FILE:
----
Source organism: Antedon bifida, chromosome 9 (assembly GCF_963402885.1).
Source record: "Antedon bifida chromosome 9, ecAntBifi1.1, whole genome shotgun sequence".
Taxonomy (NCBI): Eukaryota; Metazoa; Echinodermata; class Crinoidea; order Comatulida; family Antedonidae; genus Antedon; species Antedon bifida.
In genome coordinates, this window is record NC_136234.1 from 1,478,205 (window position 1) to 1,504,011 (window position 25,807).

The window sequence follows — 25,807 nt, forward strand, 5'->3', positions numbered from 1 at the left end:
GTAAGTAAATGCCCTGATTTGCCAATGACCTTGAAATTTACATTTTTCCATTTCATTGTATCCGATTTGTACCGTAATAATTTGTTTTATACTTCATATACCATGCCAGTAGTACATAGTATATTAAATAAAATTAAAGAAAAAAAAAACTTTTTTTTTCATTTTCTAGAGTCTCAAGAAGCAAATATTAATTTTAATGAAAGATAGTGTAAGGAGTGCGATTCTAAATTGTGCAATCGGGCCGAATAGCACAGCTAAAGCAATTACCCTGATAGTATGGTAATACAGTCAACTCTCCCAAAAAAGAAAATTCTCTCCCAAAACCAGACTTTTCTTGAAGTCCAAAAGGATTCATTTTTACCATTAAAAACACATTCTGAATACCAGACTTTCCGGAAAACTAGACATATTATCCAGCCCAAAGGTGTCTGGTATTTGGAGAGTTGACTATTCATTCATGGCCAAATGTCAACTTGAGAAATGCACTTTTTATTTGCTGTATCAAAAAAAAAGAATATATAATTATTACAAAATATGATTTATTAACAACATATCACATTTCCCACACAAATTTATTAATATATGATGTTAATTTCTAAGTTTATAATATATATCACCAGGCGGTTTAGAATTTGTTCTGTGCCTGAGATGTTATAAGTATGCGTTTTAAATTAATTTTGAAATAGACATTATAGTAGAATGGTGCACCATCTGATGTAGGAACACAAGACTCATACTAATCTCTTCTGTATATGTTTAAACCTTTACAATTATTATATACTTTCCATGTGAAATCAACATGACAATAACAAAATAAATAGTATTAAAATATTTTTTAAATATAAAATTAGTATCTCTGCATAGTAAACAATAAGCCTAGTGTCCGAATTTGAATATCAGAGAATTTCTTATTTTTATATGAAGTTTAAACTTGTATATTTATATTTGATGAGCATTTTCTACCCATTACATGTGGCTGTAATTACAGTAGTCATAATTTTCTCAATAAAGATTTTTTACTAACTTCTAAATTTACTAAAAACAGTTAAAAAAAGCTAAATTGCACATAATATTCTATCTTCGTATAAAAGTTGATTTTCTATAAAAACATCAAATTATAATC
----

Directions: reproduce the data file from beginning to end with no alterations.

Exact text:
Source organism: Antedon bifida, chromosome 9 (assembly GCF_963402885.1).
Source record: "Antedon bifida chromosome 9, ecAntBifi1.1, whole genome shotgun sequence".
Taxonomy (NCBI): Eukaryota; Metazoa; Echinodermata; class Crinoidea; order Comatulida; family Antedonidae; genus Antedon; species Antedon bifida.
In genome coordinates, this window is record NC_136234.1 from 1,478,205 (window position 1) to 1,504,011 (window position 25,807).

The window sequence follows — 25,807 nt, forward strand, 5'->3', positions numbered from 1 at the left end:
GTAAGTAAATGCCCTGATTTGCCAATGACCTTGAAATTTACATTTTTCCATTTCATTGTATCCGATTTGTACCGTAATAATTTGTTTTATACTTCATATACCATGCCAGTAGTACATAGTATATTAAATAAAATTAAAGAAAAAAAAAACTTTTTTTTTCATTTTCTAGAGTCTCAAGAAGCAAATATTAATTTTAATGAAAGATAGTGTAAGGAGTGCGATTCTAAATTGTGCAATCGGGCCGAATAGCACAGCTAAAGCAATTACCCTGATAGTATGGTAATACAGTCAACTCTCCCAAAAAAGAAAATTCTCTCCCAAAACCAGACTTTTCTTGAAGTCCAAAAGGATTCATTTTTACCATTAAAAACACATTCTGAATACCAGACTTTCCGGAAAACTAGACATATTATCCAGCCCAAAGGTGTCTGGTATTTGGAGAGTTGACTATTCATTCATGGCCAAATGTCAACTTGAGAAATGCACTTTTTATTTGCTGTATCAAAAAAAAAGAATATATAATTATTACAAAATATGATTTATTAACAACATATCACATTTCCCACACAAATTTATTAATATATGATGTTAATTTCTAAGTTTATAATATATATCACCAGGCGGTTTAGAATTTGTTCTGTGCCTGAGATGTTATAAGTATGCGTTTTAAATTAATTTTGAAATAGACATTATAGTAGAATGGTGCACCATCTGATGTAGGAACACAAGACTCATACTAATCTCTTCTGTATATGTTTAAACCTTTACAATTATTATATACTTTCCATGTGAAATCAACATGACAATAACAAAATAAATAGTATTAAAATATTTTTTAAATATAAAATTAGTATCTCTGCATAGTAAACAATAAGCCTAGTGTCCGAATTTGAATATCAGAGAATTTCTTATTTTTATATGAAGTTTAAACTTGTATATTTATATTTGATGAGCATTTTCTACCCATTACATGTGGCTGTAATTACAGTAGTCATAATTTTCTCAATAAAGATTTTTTACTAACTTCTAAATTTACTAAAAACAGTTAAAAAAAGCTAAATTGCACATAATATTCTATCTTCGTATAAAAGTTGATTTTCTATAAAAACATCAAATTATAATC